Take the 2-minute tour ×
Stack Overflow is a question and answer site for professional and enthusiast programmers. It's 100% free, no registration required.

I have the following problem:
Given that the even numbers greater than 4 can be obtained by addition of 2 prime numbers, I have to write an algorithm which check it. The algorithm should take less time that O(n^2).

For example there is a set of numbers from 6 to n. If we have the number 6 the answer is 6=3+3 and for 22=17+5 and so on.

My first idea:

S - set of n numbers
for i=1 to n {
  //removing odd numbers
   if (S[i]%2!=0)
      continue;

   result = false;
   for j=2 to S[i]-2{
       if (j.isPrime) // prime test can be done in O(log^2(n))
          if ((S[i]-j).isPrime)
               result = true;
               break;
          else
               continue;
   }

   if (result == false)
       break;
}

Since I use 2 for-loops, the total running time of this algorithm should be O(n*n)*O(log^2(n)) = O(n^2*log^2(n)) which is not less than O(n^2). Does anybody have an idea to reduce the running time to get the required time of less than O(n^2)?

share|improve this question

3 Answers 3

If set contains big numbers I've got nothing.

If max(S) < n ^ 2 / log(n) than:

You should preprocess which numbers from interval [1, max(S)] are primes. For preprocessing you can use sieve of Eratosthenes

Then, you are able to check if number is a prime in O(1) and complexity of your solution becomes O(N^2).

share|improve this answer
    
Your idea sounds good, but unfortunately I have to do it in LESS than O(n^2). –  Viv Apr 1 '12 at 16:26
    
I just have idea. There are approx. n / lg (n) prime numbers that are <= n (en.wikipedia.org/wiki/…). If you select random 10 * lg(n) prime numbers, than there is good chance that you select prime number X, that N - X is also a prime. –  Jarosław Gomułka Apr 1 '12 at 19:43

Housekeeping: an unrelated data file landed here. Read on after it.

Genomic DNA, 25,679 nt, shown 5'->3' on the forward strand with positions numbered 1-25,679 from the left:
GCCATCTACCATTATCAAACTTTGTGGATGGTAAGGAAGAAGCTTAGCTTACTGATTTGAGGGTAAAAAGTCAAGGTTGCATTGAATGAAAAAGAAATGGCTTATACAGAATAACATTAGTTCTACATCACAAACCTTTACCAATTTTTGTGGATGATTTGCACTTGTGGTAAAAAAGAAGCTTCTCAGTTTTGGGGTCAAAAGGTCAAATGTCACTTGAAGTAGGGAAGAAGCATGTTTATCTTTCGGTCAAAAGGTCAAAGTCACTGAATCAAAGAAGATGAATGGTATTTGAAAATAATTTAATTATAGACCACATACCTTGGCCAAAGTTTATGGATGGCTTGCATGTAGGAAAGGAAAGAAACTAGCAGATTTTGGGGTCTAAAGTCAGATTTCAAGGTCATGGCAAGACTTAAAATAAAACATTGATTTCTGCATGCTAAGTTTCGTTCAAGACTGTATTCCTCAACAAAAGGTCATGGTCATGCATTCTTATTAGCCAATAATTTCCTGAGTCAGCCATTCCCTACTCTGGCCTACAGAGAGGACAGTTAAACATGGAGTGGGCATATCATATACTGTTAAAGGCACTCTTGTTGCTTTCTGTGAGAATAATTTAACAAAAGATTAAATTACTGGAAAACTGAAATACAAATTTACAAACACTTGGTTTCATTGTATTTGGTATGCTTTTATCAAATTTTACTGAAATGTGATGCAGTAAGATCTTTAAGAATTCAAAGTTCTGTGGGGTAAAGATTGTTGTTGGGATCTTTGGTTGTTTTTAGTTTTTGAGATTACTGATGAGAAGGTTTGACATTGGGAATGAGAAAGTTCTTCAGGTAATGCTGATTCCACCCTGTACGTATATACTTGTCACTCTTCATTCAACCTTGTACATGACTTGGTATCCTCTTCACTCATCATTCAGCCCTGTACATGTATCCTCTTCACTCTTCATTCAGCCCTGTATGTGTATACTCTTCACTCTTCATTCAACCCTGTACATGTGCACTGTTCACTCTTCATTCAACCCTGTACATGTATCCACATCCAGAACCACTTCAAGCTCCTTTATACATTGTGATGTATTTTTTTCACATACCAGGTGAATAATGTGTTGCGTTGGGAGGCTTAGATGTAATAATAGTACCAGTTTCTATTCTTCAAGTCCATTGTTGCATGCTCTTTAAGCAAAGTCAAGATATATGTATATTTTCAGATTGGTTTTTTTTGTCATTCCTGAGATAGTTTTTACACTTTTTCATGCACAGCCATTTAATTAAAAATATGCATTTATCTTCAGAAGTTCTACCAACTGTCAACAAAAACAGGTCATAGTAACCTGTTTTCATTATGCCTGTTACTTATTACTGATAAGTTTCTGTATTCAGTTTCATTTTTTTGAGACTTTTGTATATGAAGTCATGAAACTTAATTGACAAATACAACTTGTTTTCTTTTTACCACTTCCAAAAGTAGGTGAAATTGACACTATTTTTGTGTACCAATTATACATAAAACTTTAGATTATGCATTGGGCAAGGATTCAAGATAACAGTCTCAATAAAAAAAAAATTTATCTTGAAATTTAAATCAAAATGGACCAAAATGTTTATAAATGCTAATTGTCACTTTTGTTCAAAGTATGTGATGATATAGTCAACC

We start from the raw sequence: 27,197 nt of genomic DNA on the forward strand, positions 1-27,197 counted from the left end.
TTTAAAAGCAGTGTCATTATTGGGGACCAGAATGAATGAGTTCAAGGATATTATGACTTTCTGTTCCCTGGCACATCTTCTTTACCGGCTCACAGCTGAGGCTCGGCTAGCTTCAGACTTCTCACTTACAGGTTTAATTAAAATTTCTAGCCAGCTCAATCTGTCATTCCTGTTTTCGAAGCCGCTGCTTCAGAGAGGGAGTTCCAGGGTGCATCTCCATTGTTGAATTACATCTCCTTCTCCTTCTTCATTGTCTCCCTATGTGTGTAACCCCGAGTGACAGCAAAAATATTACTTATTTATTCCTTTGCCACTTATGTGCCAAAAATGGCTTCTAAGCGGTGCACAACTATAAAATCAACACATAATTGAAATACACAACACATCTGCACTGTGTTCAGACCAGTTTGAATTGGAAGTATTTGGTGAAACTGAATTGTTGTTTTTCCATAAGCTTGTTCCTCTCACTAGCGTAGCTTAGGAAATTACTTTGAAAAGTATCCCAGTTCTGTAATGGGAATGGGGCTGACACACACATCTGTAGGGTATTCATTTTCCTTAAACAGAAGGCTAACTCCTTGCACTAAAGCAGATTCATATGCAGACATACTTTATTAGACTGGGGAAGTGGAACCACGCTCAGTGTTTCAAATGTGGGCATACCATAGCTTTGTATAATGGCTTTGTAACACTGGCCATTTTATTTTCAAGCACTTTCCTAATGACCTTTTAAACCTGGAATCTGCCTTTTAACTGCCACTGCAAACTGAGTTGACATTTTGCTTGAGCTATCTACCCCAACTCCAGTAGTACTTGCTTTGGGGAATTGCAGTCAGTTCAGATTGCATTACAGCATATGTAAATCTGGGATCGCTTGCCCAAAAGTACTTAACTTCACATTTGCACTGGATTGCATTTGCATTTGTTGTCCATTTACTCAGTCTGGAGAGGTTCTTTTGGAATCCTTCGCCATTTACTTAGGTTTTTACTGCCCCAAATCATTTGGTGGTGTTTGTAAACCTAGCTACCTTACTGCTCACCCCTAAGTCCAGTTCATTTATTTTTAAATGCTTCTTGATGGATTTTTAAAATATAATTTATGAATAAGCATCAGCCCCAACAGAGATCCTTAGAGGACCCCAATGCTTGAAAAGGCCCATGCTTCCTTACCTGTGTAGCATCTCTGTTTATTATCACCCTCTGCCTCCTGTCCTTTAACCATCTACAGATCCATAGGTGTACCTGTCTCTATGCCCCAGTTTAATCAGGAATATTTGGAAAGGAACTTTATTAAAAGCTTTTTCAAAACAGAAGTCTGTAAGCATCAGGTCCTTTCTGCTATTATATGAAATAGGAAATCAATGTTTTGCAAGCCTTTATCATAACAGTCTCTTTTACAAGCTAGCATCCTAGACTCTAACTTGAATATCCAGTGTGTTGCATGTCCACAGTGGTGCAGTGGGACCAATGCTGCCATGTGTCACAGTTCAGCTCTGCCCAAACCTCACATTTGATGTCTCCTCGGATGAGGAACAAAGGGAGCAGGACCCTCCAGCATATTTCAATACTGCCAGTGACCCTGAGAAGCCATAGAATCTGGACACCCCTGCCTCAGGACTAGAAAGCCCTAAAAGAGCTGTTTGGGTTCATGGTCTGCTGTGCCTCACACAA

This is Goldbach's conjecture. Primality testing is known to be in P (polynomial time), but the break-even is ridiculously high - in practice, you will not be able to do this in anywhere near O(n^2).

If we assume you only need to deal with relatively small numbers, and can precompute the primes up to a certain limit, you still need to find candidate pairs. The prime counting function gives approximately:
n / ln(n) primes, less than (n). Subtracting the candidate prime (p) from (n) gives an odd number (q). If you can look up the primality of (q) with a complexity of: n.ln(n), or better - i.e., an O(1) lookup table for all odd numbers less than the limit - you can achieve O(n^2) or better.

share|improve this answer

You can run only until square root of N, this sufficient for determine if the number is prime or not.
this will reduce your running time.

also take a look at the following question - Program to find prime numbers

share|improve this answer

Your Answer

 
discard

By posting your answer, you agree to the privacy policy and terms of service.

Not the answer you're looking for? Browse other questions tagged or ask your own question.